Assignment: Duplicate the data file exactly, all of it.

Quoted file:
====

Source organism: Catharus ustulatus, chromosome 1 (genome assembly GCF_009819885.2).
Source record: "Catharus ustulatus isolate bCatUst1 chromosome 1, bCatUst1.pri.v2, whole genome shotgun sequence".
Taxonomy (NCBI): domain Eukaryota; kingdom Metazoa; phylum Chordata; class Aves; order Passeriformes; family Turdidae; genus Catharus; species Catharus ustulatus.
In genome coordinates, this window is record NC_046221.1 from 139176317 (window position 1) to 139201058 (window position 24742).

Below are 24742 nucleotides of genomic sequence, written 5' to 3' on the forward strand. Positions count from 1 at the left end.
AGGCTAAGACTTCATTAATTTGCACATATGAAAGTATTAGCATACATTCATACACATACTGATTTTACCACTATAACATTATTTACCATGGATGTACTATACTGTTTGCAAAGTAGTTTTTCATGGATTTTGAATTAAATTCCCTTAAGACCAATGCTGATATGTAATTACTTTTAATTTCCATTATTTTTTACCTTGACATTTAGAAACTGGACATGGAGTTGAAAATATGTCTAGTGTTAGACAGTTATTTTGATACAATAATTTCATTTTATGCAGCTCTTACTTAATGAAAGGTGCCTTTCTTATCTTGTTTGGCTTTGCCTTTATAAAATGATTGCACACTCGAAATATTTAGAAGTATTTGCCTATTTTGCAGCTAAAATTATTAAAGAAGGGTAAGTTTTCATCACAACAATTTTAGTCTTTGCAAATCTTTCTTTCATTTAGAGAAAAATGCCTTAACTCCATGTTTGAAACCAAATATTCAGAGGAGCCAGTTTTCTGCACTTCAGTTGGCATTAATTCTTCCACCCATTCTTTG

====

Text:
Source organism: Catharus ustulatus, chromosome 1 (genome assembly GCF_009819885.2).
Source record: "Catharus ustulatus isolate bCatUst1 chromosome 1, bCatUst1.pri.v2, whole genome shotgun sequence".
Taxonomy (NCBI): domain Eukaryota; kingdom Metazoa; phylum Chordata; class Aves; order Passeriformes; family Turdidae; genus Catharus; species Catharus ustulatus.
In genome coordinates, this window is record NC_046221.1 from 139176317 (window position 1) to 139201058 (window position 24742).

Below are 24742 nucleotides of genomic sequence, written 5' to 3' on the forward strand. Positions count from 1 at the left end.
AGGCTAAGACTTCATTAATTTGCACATATGAAAGTATTAGCATACATTCATACACATACTGATTTTACCACTATAACATTATTTACCATGGATGTACTATACTGTTTGCAAAGTAGTTTTTCATGGATTTTGAATTAAATTCCCTTAAGACCAATGCTGATATGTAATTACTTTTAATTTCCATTATTTTTTACCTTGACATTTAGAAACTGGACATGGAGTTGAAAATATGTCTAGTGTTAGACAGTTATTTTGATACAATAATTTCATTTTATGCAGCTCTTACTTAATGAAAGGTGCCTTTCTTATCTTGTTTGGCTTTGCCTTTATAAAATGATTGCACACTCGAAATATTTAGAAGTATTTGCCTATTTTGCAGCTAAAATTATTAAAGAAGGGTAAGTTTTCATCACAACAATTTTAGTCTTTGCAAATCTTTCTTTCATTTAGAGAAAAATGCCTTAACTCCATGTTTGAAACCAAATATTCAGAGGAGCCAGTTTTCTGCACTTCAGTTGGCATTAATTCTTCCACCCATTCTTTG